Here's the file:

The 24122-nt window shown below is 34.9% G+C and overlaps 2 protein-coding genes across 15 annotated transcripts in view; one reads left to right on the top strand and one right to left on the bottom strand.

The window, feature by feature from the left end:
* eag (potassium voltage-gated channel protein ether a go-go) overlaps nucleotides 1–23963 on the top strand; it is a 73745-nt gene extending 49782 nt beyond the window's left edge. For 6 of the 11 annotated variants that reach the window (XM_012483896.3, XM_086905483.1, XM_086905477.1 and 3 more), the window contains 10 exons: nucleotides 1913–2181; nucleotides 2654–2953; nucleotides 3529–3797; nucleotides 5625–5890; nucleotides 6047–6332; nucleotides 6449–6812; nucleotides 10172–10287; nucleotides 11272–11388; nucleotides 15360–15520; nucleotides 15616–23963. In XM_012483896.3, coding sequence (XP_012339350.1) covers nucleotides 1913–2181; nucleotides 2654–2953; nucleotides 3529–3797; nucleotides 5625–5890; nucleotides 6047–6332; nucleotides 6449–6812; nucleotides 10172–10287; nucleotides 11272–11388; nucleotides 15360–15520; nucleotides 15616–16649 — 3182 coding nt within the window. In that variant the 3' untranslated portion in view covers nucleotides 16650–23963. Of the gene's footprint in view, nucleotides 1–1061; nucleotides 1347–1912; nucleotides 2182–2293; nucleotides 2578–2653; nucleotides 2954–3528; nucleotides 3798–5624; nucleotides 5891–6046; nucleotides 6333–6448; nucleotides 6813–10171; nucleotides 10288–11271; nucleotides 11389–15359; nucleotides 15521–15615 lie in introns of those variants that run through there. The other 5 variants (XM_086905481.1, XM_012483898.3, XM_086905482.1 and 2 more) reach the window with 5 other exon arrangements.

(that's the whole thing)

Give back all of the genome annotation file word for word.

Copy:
The 24122-nt window shown below is 34.9% G+C and overlaps 2 protein-coding genes across 15 annotated transcripts in view; one reads left to right on the top strand and one right to left on the bottom strand.

The window, feature by feature from the left end:
* eag (potassium voltage-gated channel protein ether a go-go) overlaps nucleotides 1–23963 on the top strand; it is a 73745-nt gene extending 49782 nt beyond the window's left edge. For 6 of the 11 annotated variants that reach the window (XM_012483896.3, XM_086905483.1, XM_086905477.1 and 3 more), the window contains 10 exons: nucleotides 1913–2181; nucleotides 2654–2953; nucleotides 3529–3797; nucleotides 5625–5890; nucleotides 6047–6332; nucleotides 6449–6812; nucleotides 10172–10287; nucleotides 11272–11388; nucleotides 15360–15520; nucleotides 15616–23963. In XM_012483896.3, coding sequence (XP_012339350.1) covers nucleotides 1913–2181; nucleotides 2654–2953; nucleotides 3529–3797; nucleotides 5625–5890; nucleotides 6047–6332; nucleotides 6449–6812; nucleotides 10172–10287; nucleotides 11272–11388; nucleotides 15360–15520; nucleotides 15616–16649 — 3182 coding nt within the window. In that variant the 3' untranslated portion in view covers nucleotides 16650–23963. Of the gene's footprint in view, nucleotides 1–1061; nucleotides 1347–1912; nucleotides 2182–2293; nucleotides 2578–2653; nucleotides 2954–3528; nucleotides 3798–5624; nucleotides 5891–6046; nucleotides 6333–6448; nucleotides 6813–10171; nucleotides 10288–11271; nucleotides 11389–15359; nucleotides 15521–15615 lie in introns of those variants that run through there. The other 5 variants (XM_086905481.1, XM_012483898.3, XM_086905482.1 and 2 more) reach the window with 5 other exon arrangements.